Last Saturday Pulp’s sixth studio album This Is Hardcore turned 15. Released on March 30th 1998, the album was the ambitious follow-up to their 1995 breakthrough, Different Class. The album was eagerly anticipated and on its release it received both critical acclaim and a number one spot in the UK charts.
For me, This Is Hardcore might not necessarily be the bands crowning moment, but there’s so many great things about it that I can’t help but celebrate it today. So, I invite you to raise a glass and join me in wishing This Is Hardcore a happy fifteenth-birthday.
Easily one of the most controversial album covers of the nineties, the artwork for This is Hardcore shows a naked woman draped across a red leather sofa. Photographed by Horst Diekgerdes with art direction from Peter Saville and American painter John Currin, the artwork plays on the belief that “all publicity is good publicity”.
For Pulp’s front-man Jarvis Cocker, the artwork held more then just shock value, it was a way to make the band be taken more seriously. According to Saville, the title doesn’t refer to pornography, but rather to the “new, hard, resolute spirit of the band”. Pulp are hardcore, and the artwork creates a paradox where reality and fantasy blur. This crossover echos Cocker’s frustrations with how fame had changed the world around him and Saville and Currin’s artwork highlights the dehumanizing nature of pornography, emphasizing one of the album’s main themes.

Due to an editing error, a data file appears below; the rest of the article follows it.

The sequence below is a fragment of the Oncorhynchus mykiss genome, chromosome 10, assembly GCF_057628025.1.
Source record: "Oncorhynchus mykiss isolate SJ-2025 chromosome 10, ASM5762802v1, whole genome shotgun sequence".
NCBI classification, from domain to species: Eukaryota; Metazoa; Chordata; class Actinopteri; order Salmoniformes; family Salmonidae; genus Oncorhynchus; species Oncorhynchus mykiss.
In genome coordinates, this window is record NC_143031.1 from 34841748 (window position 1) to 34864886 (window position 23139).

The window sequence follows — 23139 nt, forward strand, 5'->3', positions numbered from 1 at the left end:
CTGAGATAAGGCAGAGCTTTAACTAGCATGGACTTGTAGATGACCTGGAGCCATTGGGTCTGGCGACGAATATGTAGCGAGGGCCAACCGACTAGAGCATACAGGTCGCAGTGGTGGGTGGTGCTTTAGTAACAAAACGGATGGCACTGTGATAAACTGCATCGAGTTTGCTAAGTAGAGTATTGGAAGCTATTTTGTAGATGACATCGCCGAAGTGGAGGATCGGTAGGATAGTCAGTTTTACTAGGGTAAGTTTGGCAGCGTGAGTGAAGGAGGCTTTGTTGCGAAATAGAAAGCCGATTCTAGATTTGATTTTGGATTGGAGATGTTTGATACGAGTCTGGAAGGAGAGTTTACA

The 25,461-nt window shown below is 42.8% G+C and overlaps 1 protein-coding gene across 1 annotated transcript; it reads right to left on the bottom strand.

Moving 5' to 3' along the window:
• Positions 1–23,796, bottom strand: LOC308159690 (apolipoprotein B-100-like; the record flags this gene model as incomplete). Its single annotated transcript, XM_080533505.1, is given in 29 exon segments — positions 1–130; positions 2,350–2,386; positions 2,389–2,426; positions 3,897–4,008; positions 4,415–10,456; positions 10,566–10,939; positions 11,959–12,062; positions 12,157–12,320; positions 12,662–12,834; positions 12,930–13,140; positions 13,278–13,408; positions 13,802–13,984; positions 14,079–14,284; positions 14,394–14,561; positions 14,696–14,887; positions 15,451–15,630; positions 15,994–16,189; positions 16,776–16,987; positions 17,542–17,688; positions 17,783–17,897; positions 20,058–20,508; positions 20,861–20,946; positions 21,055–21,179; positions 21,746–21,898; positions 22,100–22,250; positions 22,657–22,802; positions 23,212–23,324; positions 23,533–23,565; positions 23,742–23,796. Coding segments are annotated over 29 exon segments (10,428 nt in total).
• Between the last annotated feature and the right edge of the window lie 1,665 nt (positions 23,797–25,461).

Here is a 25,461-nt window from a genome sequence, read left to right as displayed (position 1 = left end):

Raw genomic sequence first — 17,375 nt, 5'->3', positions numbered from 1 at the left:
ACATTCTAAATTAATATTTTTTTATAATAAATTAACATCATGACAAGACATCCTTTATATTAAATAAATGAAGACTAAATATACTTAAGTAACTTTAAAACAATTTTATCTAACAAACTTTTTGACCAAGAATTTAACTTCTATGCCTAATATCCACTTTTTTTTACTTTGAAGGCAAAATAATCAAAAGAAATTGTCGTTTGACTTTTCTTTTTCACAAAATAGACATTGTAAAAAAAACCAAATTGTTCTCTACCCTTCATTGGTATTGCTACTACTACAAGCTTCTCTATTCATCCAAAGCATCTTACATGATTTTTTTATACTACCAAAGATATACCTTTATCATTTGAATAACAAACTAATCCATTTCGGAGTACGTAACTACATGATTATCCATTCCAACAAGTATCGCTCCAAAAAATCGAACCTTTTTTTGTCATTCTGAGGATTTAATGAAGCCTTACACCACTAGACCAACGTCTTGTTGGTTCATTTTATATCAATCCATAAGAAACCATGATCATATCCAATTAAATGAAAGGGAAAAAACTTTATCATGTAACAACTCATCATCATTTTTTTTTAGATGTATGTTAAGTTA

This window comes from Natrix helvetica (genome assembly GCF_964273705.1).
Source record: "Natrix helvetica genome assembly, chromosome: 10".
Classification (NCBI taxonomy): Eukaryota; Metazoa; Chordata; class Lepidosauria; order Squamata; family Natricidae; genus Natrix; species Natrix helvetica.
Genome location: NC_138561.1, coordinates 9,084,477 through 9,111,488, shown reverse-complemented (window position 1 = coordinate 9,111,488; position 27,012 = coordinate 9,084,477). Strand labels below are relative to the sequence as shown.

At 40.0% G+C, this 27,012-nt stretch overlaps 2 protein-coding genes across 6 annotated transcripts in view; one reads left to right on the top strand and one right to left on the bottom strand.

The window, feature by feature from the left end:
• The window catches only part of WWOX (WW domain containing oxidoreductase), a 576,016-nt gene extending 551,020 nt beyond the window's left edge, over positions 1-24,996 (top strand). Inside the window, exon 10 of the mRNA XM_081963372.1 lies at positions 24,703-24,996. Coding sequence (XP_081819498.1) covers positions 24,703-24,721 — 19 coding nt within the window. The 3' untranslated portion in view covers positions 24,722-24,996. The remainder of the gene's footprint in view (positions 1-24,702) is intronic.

To learn more about this artwork I can’t recommend Hugh Aldersey-Williams’ fantastic piece from New Statesman highly enough. You can read it on the Pulp fansite Acrylic Afternoons.
This Is Hardcore is an album filled with great tracks but it’s the singles ‘Help The Aged’ and ‘This is Hardcore’ that really steal the show. The latter in particular encapsulates what the band and the album do so well.
‘This Is Hardcore’ is a sordid monument to weary decadence and sinister secrets. It’s lavish orchestral grandeur and dark unsentimental lyrics mark it out as arguably one of the finest tracks of the 90s. As Twitter user @fromdesktildawn so aptly put it in a piece for The Guardian, it is “the Sexual Healing for the indie kids and geeks of this world”.
In addition to the excellent ‘This Is Hardcore’ video by Doug Nichol, the album also brought us the iconic image of Jarvis taking a stair-lift to heaven. The video for ‘Help The Aged’ was a career defining moment for film and music video director Garth Jennings and his producer Nick Goldsmith (aka Hammer & Tongs). Dark, elegant and beautifully surreal, this video captured the tone of the album perfectly. It also features images and art-direction from John Currin, but more importantly it contains some of Cocker’s amazing moves!
If you wish to listen to the album I’ve embedded both Rdio and Spotify playlists below. Happy Birthday This Is Hardcore!